3. Classic Boats down South

    Those pics gave me a woody
  4. Two sailors and dogs rescued after 5 months

    I stopped reading after " and their two dogs.."
  5. There was that time when I screwed up...

    Two weeks ago, helping someone lower a deck stepped mast on a 26' boat using a new-to-me , home-built rig ( two long poles secured to the toerails midship forming a 'V' well forward of the bow and attached to a beefy block and tackle) It's almost dark and I am hurrying to clean up the mast wiring, co-ax cable, halyards, loosen shrouds etc and I holler back to the skipper asking 'everything has to be free to run, right?' We start lowering and immediately down the mast comes - fortunately there are two of us on deck to slow the speed of descent, just enough that it doesn't smash the just replaced , expensive and hard to repalce plexi hatch cover to bits. Skipper yells, 'who the fuck untied the alternate halyard'? That's what we were lowering against! Uh, I thought you said everything had to be free to run? I said sheepishly. At least now I know how the pole thing works...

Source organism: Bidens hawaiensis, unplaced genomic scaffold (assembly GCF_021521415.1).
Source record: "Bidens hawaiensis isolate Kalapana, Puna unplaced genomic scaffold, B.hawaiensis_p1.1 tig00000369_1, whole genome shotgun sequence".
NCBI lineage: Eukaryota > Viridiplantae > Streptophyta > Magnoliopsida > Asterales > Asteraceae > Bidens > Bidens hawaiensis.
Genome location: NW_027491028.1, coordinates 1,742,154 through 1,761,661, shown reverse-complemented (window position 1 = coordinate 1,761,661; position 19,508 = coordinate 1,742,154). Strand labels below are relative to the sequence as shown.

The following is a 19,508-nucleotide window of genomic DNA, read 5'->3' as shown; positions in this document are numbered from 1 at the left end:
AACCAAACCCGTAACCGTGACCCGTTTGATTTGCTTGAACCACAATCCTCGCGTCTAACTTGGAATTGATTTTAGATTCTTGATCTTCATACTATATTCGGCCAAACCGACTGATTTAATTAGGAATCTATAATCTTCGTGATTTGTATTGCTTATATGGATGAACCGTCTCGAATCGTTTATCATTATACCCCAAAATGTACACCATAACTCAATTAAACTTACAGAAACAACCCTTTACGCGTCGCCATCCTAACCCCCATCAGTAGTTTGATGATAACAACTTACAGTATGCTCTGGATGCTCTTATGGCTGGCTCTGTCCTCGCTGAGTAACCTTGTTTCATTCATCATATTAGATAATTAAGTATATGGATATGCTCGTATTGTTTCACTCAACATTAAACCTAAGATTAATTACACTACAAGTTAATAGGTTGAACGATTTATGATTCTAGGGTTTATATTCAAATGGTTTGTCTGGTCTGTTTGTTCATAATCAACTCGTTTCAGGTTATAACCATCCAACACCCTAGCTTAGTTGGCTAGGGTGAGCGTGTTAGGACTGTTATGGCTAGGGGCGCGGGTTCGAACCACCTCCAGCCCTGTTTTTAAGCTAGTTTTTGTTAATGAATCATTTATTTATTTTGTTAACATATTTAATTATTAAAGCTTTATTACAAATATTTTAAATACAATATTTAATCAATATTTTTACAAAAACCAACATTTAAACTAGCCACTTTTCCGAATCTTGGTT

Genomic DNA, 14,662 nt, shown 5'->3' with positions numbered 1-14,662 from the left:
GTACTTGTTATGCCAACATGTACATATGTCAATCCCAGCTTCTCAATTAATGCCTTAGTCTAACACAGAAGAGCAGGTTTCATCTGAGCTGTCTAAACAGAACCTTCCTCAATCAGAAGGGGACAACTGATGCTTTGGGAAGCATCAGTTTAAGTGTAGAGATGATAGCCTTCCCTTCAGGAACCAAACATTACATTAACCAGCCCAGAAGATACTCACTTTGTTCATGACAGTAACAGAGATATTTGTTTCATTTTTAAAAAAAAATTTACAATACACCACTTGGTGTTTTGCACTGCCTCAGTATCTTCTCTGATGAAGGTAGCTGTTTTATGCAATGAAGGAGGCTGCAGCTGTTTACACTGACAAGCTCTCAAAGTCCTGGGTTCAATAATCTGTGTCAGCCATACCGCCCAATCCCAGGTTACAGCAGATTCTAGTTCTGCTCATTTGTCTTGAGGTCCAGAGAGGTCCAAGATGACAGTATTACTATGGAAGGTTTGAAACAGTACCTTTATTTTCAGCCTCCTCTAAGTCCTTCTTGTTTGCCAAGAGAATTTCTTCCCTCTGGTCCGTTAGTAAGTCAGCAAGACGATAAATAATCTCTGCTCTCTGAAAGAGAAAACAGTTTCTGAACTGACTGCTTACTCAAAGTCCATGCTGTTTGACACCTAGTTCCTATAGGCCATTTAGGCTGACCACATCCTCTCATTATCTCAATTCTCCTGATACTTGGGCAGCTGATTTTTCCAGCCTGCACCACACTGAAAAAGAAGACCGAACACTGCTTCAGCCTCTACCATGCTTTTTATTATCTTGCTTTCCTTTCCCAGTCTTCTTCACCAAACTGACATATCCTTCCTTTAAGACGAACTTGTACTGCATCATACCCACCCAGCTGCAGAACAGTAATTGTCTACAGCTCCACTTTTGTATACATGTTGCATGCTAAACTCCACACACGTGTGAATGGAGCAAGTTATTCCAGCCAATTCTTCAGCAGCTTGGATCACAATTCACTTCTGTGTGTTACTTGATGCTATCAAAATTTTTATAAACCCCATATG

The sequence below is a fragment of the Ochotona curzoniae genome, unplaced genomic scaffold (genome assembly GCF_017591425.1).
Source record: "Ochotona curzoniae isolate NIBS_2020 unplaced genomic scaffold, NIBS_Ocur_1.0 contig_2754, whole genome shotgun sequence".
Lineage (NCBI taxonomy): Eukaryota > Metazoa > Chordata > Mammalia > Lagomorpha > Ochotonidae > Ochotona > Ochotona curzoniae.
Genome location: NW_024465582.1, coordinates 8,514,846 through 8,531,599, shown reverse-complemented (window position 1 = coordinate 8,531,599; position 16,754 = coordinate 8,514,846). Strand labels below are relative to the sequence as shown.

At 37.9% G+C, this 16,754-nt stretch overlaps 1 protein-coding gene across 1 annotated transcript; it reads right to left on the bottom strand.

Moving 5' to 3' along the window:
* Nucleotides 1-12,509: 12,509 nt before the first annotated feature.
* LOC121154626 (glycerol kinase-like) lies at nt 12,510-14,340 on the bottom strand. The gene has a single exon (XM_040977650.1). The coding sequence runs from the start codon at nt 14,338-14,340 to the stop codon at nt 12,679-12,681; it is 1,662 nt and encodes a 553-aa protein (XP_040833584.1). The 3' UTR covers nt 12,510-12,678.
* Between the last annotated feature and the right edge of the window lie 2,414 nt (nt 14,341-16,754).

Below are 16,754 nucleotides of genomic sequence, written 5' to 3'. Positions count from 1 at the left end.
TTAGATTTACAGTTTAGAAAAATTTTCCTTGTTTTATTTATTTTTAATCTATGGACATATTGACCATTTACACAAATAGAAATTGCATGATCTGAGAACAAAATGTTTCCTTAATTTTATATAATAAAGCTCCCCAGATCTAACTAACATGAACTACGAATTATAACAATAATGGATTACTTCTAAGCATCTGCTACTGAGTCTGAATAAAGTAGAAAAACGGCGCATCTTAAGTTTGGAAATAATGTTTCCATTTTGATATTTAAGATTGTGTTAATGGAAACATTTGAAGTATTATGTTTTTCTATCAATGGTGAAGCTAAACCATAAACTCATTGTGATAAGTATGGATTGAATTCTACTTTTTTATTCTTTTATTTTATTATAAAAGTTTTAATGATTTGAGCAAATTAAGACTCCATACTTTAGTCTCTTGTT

6. caption contest

    Winner
  7. Mirage 24, anbody know these little boats?

    I owned a Northern 24 - same C&C design. (Northern and Mirage built them also. ) Great boat, easily handled, will slalom through large waves just fine. It's a 40-yr old boat , but a solid and pleasing ride.
  8. blooper time!

    This
  9. Boiling Atlantic - Lee and Maria

    How did the preps work out for you?
  10. Can prop walk change over time?

    Checked the coupling/shaft today, no slip thank gawd. Quite a bit of growth which many be influencing foils. Rigged some longer tie-up lines to allow more movement and experimented with revs. Short answer is yes, it's taking more thrust to create flow over the rudder before it bites. We are in tight confines, and my slip mate has a Catalina 42 and some slack in his lines under cetain conditions. Maybe it's as Zonker says. Hard to predict at times.
  11. Can prop walk change over time?

    Btw, I Googled shaft and coupling and it appears I should be doing it this way:
  12. Can prop walk change over time?

    I'm thinking the perp walk trumps it, but I will check for Russians lurking under the bed,the condition of the gum on the post and most importantly, slippage between shaft and coupling.